Thursday, November 8, 2012

An Amazing Trailer #2 for My Best Picture Front Runner

Amanda Seyfriend
Update: I have written a review posted here.

There is no doubt that anyone who has been to the theaters to see the "prestige" films of 2012 this fall has been forced to sit through the original trailer for director Tom Hooper's Les Miserables, which features Anne Hathaway belting "I Dreamed a Dream." It has been effective enough to make it this long as the film's sole trailer (not including the Regal Theaters exclusive behind the scenes video). However, as the release date for one of the biggest films of the year comes around, it is time to start moving out the heavier promotional materials.

I will be very honest when I say that I believe that Les Miserables will be our next Best Picture winner. It is true that director Ben Affleck's Argo is currently considered the front runner (and my favorite currently out nominee is still director Paul Thomas Anderson's The Master), but there is still enough time for things to change. As it stands, director David O. Russell's Silver Linings Playbook is already standing a chance at an upset. Even then, Hooper's film hasn't been too far behind when it has come to top prize consideration. Currently on statistics website Gold Derby, it places at #2 for Best Picture with odds of 11:2. If the film is as successful as many are hoping, this may be the next Best Picture winner.

What makes me believe that Les Miserables will be our next winner? Besides being a popular music based on the novel by Victor Hugo, it has a lot going for it. Majority of its cast has at very least Oscar nominations on their resume. Also, Hooper is coming off of The King's Speech, which won Best Picture in 2011 and already gave him a guarantee of his next project getting nominated, provided that it was good.

And boy does it look good. I have long been obsessed with the original trailer, which may suffer from overplay, but is still a powerful, moving glimpse into this world. That is why I was excited to see the next trailer get released: 

I haven't talked about this film in grand detail because there hasn't been too much substantial yet to tear apart. At best, I compared the odds that it had against everyone else. That is why I am taking the time from this new trailer to share my opinions on why it may very well be the next Best Picture winner.

The notable advantage, besides Hooper's previous wins, is that it is a musical. It is true that every year sees the release of musicals, though they are usually dull audience pleasers like Rock of Ages. The last time that a musical won Best Picture was 2002's Chicago, and it did rather nicely. Still, the decade long gap is only making the concept of a well honed musical nominee as something of a revelation. The Academy is kind of about recognizing a diverse collection of films. While it isn't necessarily true to younger themed movies like The Social Network, it does choose to recognize musicals. Even though it didn't get a Best Picture slot, the last good musical to get nominated was Sweeney Todd: Demon Barber of Fleet Street. This is just small proof that they are waiting for the right musical, and this critically acclaimed number may just do the trick.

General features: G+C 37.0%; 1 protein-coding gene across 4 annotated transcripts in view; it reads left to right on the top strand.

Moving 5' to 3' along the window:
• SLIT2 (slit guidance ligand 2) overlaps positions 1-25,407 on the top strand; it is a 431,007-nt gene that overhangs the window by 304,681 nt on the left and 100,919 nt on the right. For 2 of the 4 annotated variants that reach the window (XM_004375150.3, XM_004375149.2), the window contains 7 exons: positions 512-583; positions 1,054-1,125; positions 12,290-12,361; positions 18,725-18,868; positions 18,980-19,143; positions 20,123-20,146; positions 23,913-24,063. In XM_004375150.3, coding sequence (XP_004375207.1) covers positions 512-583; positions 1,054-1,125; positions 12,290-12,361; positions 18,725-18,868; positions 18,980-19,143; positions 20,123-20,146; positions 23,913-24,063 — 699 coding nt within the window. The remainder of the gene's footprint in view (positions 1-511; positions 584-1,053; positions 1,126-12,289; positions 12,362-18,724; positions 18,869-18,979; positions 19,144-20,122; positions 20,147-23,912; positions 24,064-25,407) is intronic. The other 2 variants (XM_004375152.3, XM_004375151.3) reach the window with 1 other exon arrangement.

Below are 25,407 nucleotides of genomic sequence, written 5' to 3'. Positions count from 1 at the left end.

I also believe that Hooper's chances are good because this oddly reminds me of Milos Forman, who was another director with a great eye for ensemble casts. After winning for One Flew Over the Cuckoo's Nest, he was capable of doing anything. He went on to win a few years later with Amadeus, including having F. Murray Abraham and Tom Hulce as Best Actor nominees. The reason that Amadeus is an appealing film is that it is in many ways a story about a rock star and a jealous fan. The movie's excessive use of Mozart music also deserved to call it a classical musical, even if there wasn't any big lyrical numbers. It ended up with 11 nominations and eight wins at the Oscars.

Russell Crowe
The way that I see it, Les Miserables is set up to be Amadeus of today. Both feature brilliantly  ensembles, popular source material, and a compelling story all revolved around music. The Academy should love that. Also, as Hooper has noted in the behind the scenes video, he is doing something revolutionary with this film. He is recording the singers live on the set so that it sounds more passionate. This alone will make the film feel more powerful and may give it the extra edge come voting time.

I do not want to spout off the statistics until closer to the film's release. However, I want to note that the trailer introduces more music, and it is really effective. We also get a stronger sense of the narration and we finally see a lot of characters. Sweeney Todd star Sacha Baron Cohen is in this, and I bet no one saw that coming. This cast looks incredible and the brief orchestration used in these trailers makes it sound like it will be loud and passionate. My only complaint? I notice they're using "Castle on a Cloud" almost as a soundbite to ramp up intensity. It seems a little ridiculous.

If this film fails, I am still supporting The Master for Best Picture. I really hope that Les Miserables delivers. At very least, it will bring in a new batch of musicals that aren't just geared towards audiences. Something deep, complex, and meaningful. That is what this film feels like. This film looks like there is a lot of craft that went into it, thus making it authentic. I really hope that it manages to deliver.

What are your thoughts on the trailer? Is it one too many, or are you glad to finally see more of the story.

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